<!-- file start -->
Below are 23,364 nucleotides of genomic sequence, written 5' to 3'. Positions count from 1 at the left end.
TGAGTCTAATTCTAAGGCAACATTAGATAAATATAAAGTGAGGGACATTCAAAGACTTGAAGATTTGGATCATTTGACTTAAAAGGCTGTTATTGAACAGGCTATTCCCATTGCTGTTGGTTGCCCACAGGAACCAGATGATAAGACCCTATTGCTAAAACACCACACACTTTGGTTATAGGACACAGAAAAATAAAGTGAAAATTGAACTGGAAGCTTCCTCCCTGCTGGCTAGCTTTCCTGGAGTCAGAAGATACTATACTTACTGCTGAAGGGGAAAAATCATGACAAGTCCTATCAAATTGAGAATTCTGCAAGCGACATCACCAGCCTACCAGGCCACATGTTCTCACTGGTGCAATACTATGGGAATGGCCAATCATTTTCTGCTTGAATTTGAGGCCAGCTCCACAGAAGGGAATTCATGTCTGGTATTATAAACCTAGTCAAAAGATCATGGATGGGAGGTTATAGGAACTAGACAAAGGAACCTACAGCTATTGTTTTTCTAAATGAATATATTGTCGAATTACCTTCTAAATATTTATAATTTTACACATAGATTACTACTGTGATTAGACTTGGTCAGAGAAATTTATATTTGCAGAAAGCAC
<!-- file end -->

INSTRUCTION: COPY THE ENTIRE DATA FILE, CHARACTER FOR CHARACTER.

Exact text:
Below are 23,364 nucleotides of genomic sequence, written 5' to 3'. Positions count from 1 at the left end.
TGAGTCTAATTCTAAGGCAACATTAGATAAATATAAAGTGAGGGACATTCAAAGACTTGAAGATTTGGATCATTTGACTTAAAAGGCTGTTATTGAACAGGCTATTCCCATTGCTGTTGGTTGCCCACAGGAACCAGATGATAAGACCCTATTGCTAAAACACCACACACTTTGGTTATAGGACACAGAAAAATAAAGTGAAAATTGAACTGGAAGCTTCCTCCCTGCTGGCTAGCTTTCCTGGAGTCAGAAGATACTATACTTACTGCTGAAGGGGAAAAATCATGACAAGTCCTATCAAATTGAGAATTCTGCAAGCGACATCACCAGCCTACCAGGCCACATGTTCTCACTGGTGCAATACTATGGGAATGGCCAATCATTTTCTGCTTGAATTTGAGGCCAGCTCCACAGAAGGGAATTCATGTCTGGTATTATAAACCTAGTCAAAAGATCATGGATGGGAGGTTATAGGAACTAGACAAAGGAACCTACAGCTATTGTTTTTCTAAATGAATATATTGTCGAATTACCTTCTAAATATTTATAATTTTACACATAGATTACTACTGTGATTAGACTTGGTCAGAGAAATTTATATTTGCAGAAAGCAC